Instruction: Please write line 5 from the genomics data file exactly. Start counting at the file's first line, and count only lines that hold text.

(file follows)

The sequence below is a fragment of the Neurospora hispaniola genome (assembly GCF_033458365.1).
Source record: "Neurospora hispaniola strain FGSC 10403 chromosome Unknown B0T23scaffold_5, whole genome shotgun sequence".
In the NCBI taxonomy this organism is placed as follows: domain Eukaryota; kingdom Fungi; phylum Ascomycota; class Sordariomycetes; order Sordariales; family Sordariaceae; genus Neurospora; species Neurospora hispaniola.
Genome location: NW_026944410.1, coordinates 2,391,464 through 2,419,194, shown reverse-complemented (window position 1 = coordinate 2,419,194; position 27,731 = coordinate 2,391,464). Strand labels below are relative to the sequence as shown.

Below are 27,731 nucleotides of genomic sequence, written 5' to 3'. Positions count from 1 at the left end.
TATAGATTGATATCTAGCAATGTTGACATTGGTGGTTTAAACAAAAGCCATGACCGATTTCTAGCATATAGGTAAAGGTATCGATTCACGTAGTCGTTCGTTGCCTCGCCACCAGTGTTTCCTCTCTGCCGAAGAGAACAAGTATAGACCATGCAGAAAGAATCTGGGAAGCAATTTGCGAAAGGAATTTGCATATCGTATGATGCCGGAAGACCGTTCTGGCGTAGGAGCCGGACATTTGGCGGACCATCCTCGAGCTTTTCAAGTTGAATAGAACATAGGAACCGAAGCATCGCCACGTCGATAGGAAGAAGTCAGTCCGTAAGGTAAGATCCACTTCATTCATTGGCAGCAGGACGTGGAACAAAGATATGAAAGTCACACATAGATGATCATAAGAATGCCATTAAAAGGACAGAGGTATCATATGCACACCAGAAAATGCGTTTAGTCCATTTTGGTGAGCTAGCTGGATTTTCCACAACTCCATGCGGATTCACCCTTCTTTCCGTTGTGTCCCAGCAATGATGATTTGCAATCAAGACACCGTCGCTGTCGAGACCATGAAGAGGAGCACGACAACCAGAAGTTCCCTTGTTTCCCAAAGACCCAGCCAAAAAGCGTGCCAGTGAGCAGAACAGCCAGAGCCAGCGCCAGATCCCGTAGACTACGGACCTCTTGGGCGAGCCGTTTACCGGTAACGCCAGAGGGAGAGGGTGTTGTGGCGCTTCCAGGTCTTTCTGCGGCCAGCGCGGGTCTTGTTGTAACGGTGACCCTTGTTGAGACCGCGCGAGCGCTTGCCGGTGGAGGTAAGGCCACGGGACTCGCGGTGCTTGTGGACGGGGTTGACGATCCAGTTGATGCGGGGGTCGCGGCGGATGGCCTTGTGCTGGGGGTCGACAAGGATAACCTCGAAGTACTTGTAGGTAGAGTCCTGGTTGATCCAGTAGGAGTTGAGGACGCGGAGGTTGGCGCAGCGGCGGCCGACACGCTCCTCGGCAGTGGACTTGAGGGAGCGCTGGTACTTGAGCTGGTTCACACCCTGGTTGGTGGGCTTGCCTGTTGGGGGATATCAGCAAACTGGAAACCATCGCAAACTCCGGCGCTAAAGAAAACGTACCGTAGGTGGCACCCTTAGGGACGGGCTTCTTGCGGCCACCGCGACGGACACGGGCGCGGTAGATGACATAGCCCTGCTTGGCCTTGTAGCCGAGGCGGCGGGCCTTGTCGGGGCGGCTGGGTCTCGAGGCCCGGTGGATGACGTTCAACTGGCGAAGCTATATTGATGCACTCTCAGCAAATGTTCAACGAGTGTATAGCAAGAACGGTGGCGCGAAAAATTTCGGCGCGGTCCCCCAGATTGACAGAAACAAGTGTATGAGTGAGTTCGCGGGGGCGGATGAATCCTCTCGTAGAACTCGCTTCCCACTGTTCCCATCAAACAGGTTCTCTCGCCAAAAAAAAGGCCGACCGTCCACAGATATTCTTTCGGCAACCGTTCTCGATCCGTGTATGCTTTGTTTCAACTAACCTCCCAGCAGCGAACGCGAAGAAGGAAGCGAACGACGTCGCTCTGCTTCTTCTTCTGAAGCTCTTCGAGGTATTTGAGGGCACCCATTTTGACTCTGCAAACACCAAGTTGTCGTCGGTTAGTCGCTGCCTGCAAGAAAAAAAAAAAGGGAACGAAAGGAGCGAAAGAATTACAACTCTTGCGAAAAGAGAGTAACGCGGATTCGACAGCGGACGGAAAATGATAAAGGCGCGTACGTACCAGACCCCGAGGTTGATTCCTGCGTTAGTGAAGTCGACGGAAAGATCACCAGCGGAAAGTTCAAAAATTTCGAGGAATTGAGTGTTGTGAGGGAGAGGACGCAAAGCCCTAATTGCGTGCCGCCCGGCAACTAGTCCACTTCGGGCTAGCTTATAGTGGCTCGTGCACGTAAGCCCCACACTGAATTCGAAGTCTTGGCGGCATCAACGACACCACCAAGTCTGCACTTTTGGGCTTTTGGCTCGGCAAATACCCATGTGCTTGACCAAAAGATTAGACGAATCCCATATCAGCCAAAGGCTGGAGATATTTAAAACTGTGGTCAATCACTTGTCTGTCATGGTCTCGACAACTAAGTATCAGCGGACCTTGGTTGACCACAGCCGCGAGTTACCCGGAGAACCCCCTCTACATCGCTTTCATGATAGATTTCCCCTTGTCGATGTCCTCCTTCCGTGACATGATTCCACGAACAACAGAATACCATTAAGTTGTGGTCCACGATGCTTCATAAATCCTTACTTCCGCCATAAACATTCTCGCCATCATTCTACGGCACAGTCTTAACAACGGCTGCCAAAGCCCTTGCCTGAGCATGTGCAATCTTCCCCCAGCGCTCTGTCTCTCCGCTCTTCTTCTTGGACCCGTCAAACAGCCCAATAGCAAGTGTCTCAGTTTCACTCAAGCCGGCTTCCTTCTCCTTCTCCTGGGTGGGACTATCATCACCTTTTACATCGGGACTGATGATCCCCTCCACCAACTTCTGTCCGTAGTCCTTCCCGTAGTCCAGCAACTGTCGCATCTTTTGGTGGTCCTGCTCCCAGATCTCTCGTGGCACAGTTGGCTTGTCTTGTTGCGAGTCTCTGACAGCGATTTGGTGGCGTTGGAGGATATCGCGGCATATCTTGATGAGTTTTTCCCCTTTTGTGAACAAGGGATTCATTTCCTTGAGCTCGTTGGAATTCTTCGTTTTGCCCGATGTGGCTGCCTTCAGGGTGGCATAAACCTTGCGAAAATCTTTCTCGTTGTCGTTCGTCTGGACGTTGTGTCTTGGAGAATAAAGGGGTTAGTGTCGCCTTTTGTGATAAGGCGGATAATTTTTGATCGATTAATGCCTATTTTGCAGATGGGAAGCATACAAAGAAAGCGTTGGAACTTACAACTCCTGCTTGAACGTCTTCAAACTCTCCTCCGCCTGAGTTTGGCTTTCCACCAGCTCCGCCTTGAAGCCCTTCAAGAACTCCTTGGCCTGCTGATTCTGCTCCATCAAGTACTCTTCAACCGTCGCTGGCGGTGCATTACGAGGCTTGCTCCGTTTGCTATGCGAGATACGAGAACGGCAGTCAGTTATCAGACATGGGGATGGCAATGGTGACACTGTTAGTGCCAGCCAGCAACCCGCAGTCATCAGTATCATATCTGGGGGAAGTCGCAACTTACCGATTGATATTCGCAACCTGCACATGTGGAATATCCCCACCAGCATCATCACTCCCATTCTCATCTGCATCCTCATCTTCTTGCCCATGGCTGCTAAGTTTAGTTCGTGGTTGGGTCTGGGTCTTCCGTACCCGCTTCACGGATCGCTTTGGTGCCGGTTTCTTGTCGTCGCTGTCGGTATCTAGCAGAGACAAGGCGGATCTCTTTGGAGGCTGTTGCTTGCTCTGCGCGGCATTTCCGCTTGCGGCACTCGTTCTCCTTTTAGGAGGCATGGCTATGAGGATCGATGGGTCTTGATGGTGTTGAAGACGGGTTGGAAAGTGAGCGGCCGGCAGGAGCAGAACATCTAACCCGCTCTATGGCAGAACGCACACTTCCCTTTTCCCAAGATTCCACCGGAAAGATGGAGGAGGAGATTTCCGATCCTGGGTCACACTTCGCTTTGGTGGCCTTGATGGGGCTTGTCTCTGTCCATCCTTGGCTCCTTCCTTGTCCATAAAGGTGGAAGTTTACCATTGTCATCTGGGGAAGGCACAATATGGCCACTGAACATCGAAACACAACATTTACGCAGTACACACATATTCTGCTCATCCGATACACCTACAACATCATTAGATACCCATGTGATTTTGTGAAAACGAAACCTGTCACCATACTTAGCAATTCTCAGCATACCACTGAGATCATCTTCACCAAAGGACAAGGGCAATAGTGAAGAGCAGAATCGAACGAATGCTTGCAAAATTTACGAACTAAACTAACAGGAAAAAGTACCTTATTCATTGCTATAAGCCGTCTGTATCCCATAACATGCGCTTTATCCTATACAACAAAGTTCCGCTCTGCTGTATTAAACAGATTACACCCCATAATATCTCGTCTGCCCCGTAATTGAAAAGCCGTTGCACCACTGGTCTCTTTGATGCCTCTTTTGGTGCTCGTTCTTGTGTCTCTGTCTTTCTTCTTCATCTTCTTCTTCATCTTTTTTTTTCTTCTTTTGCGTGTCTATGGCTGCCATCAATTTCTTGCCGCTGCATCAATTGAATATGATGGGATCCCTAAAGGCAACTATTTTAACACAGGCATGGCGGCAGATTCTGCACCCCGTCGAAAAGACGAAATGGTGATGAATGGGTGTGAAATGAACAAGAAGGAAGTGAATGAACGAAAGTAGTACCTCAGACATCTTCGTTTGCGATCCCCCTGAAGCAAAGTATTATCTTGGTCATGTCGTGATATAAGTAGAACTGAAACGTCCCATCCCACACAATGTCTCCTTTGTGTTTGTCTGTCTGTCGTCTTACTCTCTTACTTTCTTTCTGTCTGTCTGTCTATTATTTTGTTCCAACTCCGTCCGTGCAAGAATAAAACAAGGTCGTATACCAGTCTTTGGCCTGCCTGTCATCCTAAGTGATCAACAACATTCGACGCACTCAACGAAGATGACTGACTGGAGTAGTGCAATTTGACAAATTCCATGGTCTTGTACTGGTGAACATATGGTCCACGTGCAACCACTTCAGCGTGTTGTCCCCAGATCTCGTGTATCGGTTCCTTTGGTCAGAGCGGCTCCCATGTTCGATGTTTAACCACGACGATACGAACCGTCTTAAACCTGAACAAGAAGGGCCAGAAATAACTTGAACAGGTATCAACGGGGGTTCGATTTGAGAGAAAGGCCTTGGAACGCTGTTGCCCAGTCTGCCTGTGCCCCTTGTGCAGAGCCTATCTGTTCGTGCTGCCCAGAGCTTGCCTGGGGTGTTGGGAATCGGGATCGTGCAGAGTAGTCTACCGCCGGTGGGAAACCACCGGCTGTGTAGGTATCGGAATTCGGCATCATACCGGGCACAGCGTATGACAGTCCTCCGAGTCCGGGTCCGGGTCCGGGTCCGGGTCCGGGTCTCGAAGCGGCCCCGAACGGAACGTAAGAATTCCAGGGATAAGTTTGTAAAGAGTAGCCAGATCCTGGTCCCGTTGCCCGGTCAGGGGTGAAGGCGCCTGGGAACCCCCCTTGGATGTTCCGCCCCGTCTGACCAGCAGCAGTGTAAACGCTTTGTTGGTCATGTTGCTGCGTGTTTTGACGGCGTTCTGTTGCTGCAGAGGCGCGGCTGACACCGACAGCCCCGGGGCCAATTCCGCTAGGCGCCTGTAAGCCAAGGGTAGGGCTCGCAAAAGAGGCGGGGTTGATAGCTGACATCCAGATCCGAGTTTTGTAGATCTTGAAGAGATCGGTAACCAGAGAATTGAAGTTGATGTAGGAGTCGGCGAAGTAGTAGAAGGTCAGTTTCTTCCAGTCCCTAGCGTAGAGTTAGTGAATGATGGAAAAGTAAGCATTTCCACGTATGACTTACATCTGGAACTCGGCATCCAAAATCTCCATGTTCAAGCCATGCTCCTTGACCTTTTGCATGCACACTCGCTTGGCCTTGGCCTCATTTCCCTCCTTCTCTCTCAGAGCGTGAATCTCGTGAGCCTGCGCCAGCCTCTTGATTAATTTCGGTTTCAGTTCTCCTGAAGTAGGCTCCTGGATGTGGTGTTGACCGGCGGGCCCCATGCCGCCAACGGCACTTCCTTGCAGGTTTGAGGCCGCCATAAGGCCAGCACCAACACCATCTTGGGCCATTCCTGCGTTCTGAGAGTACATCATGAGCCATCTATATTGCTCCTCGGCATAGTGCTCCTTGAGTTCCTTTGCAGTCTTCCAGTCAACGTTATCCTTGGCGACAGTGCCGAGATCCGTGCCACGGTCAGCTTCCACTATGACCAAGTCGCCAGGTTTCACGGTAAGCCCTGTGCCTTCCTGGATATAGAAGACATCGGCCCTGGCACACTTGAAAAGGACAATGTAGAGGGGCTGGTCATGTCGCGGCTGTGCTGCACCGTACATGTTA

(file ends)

Below are 27,731 nucleotides of genomic sequence, written 5' to 3'. Positions count from 1 at the left end.